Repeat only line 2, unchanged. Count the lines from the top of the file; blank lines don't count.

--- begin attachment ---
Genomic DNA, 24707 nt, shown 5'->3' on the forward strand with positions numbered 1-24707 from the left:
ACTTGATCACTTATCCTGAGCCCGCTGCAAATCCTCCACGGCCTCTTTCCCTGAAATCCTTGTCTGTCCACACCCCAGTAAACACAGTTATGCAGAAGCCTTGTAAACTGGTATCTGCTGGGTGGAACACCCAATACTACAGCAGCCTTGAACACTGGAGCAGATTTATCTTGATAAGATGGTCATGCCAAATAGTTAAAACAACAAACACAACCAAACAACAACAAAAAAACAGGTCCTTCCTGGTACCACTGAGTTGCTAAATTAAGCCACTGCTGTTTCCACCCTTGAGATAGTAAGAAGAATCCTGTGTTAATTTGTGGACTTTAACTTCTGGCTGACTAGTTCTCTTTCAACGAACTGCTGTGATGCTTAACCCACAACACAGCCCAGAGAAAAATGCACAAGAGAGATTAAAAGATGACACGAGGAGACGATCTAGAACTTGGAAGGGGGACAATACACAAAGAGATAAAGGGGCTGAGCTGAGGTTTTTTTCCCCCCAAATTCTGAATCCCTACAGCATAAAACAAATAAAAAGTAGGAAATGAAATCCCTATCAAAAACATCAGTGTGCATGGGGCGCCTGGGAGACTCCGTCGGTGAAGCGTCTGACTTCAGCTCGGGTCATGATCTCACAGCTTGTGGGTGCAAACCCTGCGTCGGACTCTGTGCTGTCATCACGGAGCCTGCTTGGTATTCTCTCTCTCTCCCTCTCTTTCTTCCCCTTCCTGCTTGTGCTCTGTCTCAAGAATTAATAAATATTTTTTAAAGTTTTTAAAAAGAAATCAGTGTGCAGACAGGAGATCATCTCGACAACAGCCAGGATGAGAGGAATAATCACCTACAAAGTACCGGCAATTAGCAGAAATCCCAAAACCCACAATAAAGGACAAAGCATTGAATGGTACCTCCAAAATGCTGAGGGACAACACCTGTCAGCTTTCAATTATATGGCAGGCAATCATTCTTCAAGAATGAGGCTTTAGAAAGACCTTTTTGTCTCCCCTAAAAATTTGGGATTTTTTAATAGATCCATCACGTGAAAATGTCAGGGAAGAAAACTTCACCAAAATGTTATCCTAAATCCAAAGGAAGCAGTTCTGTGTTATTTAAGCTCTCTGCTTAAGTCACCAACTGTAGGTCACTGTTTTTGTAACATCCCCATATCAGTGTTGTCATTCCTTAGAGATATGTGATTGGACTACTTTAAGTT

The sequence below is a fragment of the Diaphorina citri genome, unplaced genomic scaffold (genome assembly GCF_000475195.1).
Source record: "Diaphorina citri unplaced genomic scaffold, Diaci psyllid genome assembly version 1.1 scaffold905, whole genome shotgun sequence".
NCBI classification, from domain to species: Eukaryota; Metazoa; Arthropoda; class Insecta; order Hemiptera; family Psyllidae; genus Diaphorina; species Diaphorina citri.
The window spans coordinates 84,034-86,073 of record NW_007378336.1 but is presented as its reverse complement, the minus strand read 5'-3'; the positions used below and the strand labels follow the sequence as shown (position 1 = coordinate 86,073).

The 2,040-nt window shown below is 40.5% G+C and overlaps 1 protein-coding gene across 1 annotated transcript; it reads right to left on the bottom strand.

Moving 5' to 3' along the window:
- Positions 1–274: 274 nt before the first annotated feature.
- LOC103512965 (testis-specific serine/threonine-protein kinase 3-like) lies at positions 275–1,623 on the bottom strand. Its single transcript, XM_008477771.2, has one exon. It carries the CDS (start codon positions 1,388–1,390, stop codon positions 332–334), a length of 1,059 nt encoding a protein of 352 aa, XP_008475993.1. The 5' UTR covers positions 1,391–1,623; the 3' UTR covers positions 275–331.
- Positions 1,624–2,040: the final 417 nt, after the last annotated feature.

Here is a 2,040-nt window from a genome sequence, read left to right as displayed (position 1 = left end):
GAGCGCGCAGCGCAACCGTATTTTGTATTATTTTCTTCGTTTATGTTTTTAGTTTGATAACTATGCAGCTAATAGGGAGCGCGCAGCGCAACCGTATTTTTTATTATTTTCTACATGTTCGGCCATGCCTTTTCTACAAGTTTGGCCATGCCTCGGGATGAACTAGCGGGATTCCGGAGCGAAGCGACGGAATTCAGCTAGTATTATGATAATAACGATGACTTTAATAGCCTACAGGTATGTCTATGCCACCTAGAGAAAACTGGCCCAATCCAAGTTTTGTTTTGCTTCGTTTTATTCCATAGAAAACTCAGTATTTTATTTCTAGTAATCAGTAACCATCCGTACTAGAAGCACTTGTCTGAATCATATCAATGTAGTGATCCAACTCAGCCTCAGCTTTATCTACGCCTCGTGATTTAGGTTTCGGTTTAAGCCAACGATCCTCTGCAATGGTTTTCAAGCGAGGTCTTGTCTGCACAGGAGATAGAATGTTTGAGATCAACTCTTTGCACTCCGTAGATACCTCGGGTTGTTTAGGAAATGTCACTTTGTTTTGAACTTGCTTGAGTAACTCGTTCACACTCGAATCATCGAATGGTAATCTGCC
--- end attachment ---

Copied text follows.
ACTTGATCACTTATCCTGAGCCCGCTGCAAATCCTCCACGGCCTCTTTCCCTGAAATCCTTGTCTGTCCACACCCCAGTAAACACAGTTATGCAGAAGCCTTGTAAACTGGTATCTGCTGGGTGGAACACCCAATACTACAGCAGCCTTGAACACTGGAGCAGATTTATCTTGATAAGATGGTCATGCCAAATAGTTAAAACAACAAACACAACCAAACAACAACAAAAAAACAGGTCCTTCCTGGTACCACTGAGTTGCTAAATTAAGCCACTGCTGTTTCCACCCTTGAGATAGTAAGAAGAATCCTGTGTTAATTTGTGGACTTTAACTTCTGGCTGACTAGTTCTCTTTCAACGAACTGCTGTGATGCTTAACCCACAACACAGCCCAGAGAAAAATGCACAAGAGAGATTAAAAGATGACACGAGGAGACGATCTAGAACTTGGAAGGGGGACAATACACAAAGAGATAAAGGGGCTGAGCTGAGGTTTTTTTCCCCCCAAATTCTGAATCCCTACAGCATAAAACAAATAAAAAGTAGGAAATGAAATCCCTATCAAAAACATCAGTGTGCATGGGGCGCCTGGGAGACTCCGTCGGTGAAGCGTCTGACTTCAGCTCGGGTCATGATCTCACAGCTTGTGGGTGCAAACCCTGCGTCGGACTCTGTGCTGTCATCACGGAGCCTGCTTGGTATTCTCTCTCTCTCCCTCTCTTTCTTCCCCTTCCTGCTTGTGCTCTGTCTCAAGAATTAATAAATATTTTTTAAAGTTTTTAAAAAGAAATCAGTGTGCAGACAGGAGATCATCTCGACAACAGCCAGGATGAGAGGAATAATCACCTACAAAGTACCGGCAATTAGCAGAAATCCCAAAACCCACAATAAAGGACAAAGCATTGAATGGTACCTCCAAAATGCTGAGGGACAACACCTGTCAGCTTTCAATTATATGGCAGGCAATCATTCTTCAAGAATGAGGCTTTAGAAAGACCTTTTTGTCTCCCCTAAAAATTTGGGATTTTTTAATAGATCCATCACGTGAAAATGTCAGGGAAGAAAACTTCACCAAAATGTTATCCTAAATCCAAAGGAAGCAGTTCTGTGTTATTTAAGCTCTCTGCTTAAGTCACCAACTGTAGGTCACTGTTTTTGTAACATCCCCATATCAGTGTTGTCATTCCTTAGAGATATGTGATTGGACTACTTTAAGTT